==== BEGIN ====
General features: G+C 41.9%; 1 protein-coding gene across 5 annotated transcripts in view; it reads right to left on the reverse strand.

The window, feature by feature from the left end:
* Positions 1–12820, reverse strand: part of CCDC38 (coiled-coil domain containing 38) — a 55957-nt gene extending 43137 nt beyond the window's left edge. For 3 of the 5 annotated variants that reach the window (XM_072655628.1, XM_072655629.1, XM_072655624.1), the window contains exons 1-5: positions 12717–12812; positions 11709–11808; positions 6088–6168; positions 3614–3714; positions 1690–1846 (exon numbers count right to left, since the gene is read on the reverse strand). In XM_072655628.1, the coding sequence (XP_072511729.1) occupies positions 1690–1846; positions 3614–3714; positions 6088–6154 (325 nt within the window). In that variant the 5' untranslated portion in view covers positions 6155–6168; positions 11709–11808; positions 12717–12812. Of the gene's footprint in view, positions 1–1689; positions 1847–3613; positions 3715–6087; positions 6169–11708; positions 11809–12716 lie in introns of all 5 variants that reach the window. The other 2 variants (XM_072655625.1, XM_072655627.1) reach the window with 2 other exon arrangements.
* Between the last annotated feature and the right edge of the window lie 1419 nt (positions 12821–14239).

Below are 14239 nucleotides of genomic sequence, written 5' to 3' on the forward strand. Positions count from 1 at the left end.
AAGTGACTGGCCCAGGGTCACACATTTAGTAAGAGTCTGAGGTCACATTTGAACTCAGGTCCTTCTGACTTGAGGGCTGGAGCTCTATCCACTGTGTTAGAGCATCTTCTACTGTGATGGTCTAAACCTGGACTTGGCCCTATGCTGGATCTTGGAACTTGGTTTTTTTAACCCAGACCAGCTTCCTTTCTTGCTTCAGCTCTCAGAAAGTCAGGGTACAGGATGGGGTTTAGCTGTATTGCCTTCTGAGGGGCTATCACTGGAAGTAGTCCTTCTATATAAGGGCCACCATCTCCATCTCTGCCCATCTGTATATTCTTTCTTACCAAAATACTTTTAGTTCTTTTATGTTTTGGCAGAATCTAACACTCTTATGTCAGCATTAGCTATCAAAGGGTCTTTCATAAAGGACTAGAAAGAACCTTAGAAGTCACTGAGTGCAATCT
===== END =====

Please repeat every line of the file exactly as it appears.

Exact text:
General features: G+C 41.9%; 1 protein-coding gene across 5 annotated transcripts in view; it reads right to left on the reverse strand.

The window, feature by feature from the left end:
* Positions 1–12820, reverse strand: part of CCDC38 (coiled-coil domain containing 38) — a 55957-nt gene extending 43137 nt beyond the window's left edge. For 3 of the 5 annotated variants that reach the window (XM_072655628.1, XM_072655629.1, XM_072655624.1), the window contains exons 1-5: positions 12717–12812; positions 11709–11808; positions 6088–6168; positions 3614–3714; positions 1690–1846 (exon numbers count right to left, since the gene is read on the reverse strand). In XM_072655628.1, the coding sequence (XP_072511729.1) occupies positions 1690–1846; positions 3614–3714; positions 6088–6154 (325 nt within the window). In that variant the 5' untranslated portion in view covers positions 6155–6168; positions 11709–11808; positions 12717–12812. Of the gene's footprint in view, positions 1–1689; positions 1847–3613; positions 3715–6087; positions 6169–11708; positions 11809–12716 lie in introns of all 5 variants that reach the window. The other 2 variants (XM_072655625.1, XM_072655627.1) reach the window with 2 other exon arrangements.
* Between the last annotated feature and the right edge of the window lie 1419 nt (positions 12821–14239).

Below are 14239 nucleotides of genomic sequence, written 5' to 3' on the forward strand. Positions count from 1 at the left end.
AAGTGACTGGCCCAGGGTCACACATTTAGTAAGAGTCTGAGGTCACATTTGAACTCAGGTCCTTCTGACTTGAGGGCTGGAGCTCTATCCACTGTGTTAGAGCATCTTCTACTGTGATGGTCTAAACCTGGACTTGGCCCTATGCTGGATCTTGGAACTTGGTTTTTTTAACCCAGACCAGCTTCCTTTCTTGCTTCAGCTCTCAGAAAGTCAGGGTACAGGATGGGGTTTAGCTGTATTGCCTTCTGAGGGGCTATCACTGGAAGTAGTCCTTCTATATAAGGGCCACCATCTCCATCTCTGCCCATCTGTATATTCTTTCTTACCAAAATACTTTTAGTTCTTTTATGTTTTGGCAGAATCTAACACTCTTATGTCAGCATTAGCTATCAAAGGGTCTTTCATAAAGGACTAGAAAGAACCTTAGAAGTCACTGAGTGCAATCT